Over at The Toast, see what Year in Reading Alumnus Alexander Chee has to say about The Queen of the Night, his writing process, and publishing. Our own Sonya Chung’s review of his latest novel pairs nicely.
“There is, however, more to these poems than just the occasional chuckle. The Google autocomplete suggestions are based on previous searches by actual people all around the world. In the cold blue glow of their computer screens, they ask ‘why am I alone’ and ‘why do fat girls have high standards’. They wonder how to roll a joint and whether it is too early to say ‘I love you’. They seek information on ninjas, cannibals, and Rihanna, and sometimes they just ask ‘am I better off dead?’”
A big haul of new books this week. At the top of the list is Chad Harbach’s much anticipated debut, The Art of Fielding. Also new this week: the new Christopher Hitchens collection Arguably, Lily Tuck’s I Married You for Happiness, Nuruddin Farah’s Crossbones, and Anna Solomon’s debut The Little Bride. Sebastian Barry’s Booker long-listed On Canaan’s Side is now available in the U.S. And Great House by Nicole Krauss is now out in paperback.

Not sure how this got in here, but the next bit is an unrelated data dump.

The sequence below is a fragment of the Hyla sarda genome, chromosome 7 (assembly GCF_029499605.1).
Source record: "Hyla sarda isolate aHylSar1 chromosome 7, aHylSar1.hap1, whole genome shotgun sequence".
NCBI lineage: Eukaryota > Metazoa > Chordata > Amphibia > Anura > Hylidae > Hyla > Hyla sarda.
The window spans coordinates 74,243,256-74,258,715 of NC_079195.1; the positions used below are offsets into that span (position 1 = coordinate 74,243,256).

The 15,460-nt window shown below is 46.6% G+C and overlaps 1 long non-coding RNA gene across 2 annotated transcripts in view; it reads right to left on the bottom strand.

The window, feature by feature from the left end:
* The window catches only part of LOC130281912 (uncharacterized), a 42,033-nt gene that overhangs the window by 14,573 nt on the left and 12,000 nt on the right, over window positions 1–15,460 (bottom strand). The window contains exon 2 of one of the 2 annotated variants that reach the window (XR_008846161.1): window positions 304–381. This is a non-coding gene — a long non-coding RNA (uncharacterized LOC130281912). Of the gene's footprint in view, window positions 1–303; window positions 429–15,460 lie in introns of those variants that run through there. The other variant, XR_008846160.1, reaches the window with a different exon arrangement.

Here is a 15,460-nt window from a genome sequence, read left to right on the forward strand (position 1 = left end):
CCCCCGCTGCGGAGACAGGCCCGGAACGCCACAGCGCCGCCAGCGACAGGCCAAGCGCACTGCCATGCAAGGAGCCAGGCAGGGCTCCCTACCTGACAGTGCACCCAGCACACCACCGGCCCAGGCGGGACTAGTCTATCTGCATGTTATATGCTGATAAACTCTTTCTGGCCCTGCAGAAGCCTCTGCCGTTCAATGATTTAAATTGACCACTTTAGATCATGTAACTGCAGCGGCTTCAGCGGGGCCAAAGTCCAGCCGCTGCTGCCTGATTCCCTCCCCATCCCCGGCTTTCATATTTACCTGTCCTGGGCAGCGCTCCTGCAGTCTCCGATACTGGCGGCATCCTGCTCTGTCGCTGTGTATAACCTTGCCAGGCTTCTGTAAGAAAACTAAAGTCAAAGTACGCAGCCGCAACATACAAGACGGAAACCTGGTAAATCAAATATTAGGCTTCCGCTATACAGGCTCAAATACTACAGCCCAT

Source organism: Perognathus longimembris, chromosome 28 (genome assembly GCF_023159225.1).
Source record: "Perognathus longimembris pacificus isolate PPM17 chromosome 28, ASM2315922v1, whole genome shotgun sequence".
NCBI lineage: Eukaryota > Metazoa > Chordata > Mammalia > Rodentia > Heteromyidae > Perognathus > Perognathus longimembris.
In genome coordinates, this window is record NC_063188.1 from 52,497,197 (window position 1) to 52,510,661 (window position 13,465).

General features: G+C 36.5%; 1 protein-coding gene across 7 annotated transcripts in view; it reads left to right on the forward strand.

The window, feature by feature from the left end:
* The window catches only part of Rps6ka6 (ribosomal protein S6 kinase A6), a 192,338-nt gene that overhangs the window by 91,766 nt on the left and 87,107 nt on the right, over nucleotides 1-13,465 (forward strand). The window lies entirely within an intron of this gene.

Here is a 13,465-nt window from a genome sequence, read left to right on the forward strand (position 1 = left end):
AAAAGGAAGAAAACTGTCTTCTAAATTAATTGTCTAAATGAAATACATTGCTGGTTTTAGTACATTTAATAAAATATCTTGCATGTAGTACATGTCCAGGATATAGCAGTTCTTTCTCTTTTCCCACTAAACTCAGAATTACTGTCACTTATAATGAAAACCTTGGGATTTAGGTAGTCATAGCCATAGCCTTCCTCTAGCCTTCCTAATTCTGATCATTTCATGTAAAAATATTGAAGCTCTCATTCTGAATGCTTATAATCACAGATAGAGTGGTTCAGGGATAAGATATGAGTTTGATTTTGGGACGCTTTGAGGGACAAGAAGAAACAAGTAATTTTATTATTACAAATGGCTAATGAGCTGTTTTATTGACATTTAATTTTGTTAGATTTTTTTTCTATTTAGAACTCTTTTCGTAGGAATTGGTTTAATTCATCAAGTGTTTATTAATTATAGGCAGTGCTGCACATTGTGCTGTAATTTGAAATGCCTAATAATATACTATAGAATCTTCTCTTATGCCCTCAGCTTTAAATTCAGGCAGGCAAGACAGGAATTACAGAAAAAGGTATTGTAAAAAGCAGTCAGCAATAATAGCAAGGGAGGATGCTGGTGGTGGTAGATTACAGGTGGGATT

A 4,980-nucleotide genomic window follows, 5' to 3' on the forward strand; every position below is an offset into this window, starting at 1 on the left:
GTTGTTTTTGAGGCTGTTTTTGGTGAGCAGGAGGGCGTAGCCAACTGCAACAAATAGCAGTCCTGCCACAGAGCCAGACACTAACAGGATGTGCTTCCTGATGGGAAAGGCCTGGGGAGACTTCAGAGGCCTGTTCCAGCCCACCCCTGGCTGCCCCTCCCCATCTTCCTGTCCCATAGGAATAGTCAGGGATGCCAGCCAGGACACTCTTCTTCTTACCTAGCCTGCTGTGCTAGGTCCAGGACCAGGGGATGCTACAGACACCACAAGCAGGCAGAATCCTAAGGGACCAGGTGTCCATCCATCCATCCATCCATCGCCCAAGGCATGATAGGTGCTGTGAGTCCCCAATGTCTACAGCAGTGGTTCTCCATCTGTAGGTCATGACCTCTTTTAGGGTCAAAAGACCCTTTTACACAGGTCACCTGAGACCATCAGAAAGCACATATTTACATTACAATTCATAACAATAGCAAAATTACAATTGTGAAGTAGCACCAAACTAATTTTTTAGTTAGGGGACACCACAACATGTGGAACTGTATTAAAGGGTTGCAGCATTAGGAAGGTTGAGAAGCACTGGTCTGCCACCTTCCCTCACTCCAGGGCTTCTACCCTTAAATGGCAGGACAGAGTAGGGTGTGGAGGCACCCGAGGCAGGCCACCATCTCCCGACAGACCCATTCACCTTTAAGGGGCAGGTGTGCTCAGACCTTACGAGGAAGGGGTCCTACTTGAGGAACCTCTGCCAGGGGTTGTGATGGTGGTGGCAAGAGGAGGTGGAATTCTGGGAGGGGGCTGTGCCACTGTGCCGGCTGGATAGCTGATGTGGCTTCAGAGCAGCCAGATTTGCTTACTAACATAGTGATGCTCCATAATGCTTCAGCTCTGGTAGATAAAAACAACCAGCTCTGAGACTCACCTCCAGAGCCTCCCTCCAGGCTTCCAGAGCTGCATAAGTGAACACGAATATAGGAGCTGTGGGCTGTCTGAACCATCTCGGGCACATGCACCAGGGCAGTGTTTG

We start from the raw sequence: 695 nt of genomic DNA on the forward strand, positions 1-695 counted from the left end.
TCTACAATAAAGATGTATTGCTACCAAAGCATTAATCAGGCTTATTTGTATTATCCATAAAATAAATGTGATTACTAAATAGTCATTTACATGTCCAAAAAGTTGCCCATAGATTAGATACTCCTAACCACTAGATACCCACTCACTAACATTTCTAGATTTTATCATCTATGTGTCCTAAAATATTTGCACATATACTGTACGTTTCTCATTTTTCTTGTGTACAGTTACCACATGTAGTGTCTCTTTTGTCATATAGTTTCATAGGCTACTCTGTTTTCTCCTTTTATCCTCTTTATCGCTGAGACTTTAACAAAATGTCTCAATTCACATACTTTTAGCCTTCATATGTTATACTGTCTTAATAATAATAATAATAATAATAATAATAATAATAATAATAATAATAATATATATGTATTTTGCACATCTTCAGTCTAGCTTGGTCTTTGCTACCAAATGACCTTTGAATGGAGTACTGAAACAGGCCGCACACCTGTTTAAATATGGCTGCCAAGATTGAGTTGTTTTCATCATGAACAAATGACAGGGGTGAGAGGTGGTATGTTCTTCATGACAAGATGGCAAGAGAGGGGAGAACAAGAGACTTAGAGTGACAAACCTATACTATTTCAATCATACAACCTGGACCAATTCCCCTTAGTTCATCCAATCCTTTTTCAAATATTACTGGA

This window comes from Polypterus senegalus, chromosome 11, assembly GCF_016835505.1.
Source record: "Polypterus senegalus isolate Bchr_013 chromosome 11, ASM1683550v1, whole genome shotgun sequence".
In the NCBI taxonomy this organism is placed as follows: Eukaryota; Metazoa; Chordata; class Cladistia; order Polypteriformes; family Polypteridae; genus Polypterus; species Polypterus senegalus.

Missed the LA Times Festival of Books this weekend? The paper has some great short pieces on the panels that took place, including this one on an event called “Whimsical Visions, ” in which rising star Etgar Keret imagined Wikipedia as written by future squids.
Another phone-related book project: Call Me Ishmael, a site that collects stories about reading and life via voicemail messages. The instructions are simple: call Ishmael at 774-325-0503 and leave him a message “about a book you love and a story you have lived.” Several of these messages are transcribed and posted online every week but, if we’re being honest, we appreciate this project for the pun as much as for the stories.